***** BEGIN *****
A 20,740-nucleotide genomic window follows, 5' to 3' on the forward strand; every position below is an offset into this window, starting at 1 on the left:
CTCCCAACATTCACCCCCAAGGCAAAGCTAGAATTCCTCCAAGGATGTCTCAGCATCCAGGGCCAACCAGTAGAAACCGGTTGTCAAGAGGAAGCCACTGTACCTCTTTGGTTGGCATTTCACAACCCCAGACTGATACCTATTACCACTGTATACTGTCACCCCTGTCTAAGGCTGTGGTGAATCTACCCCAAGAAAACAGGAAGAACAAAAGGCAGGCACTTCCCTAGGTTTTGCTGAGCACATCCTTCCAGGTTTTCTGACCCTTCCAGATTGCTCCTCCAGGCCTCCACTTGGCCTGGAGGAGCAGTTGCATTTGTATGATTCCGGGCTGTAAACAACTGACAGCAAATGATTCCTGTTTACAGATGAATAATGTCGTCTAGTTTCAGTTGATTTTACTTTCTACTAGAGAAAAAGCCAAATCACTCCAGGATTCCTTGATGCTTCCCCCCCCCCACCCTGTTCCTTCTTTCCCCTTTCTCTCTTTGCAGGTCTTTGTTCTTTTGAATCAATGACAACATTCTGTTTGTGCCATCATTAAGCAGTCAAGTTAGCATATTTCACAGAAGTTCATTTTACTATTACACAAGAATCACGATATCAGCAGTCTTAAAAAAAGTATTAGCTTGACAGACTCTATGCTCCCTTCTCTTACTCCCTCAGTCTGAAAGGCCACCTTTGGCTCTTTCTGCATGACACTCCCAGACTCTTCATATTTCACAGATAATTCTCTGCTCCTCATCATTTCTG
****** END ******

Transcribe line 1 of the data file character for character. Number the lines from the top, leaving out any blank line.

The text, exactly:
A 20,740-nucleotide genomic window follows, 5' to 3' on the forward strand; every position below is an offset into this window, starting at 1 on the left: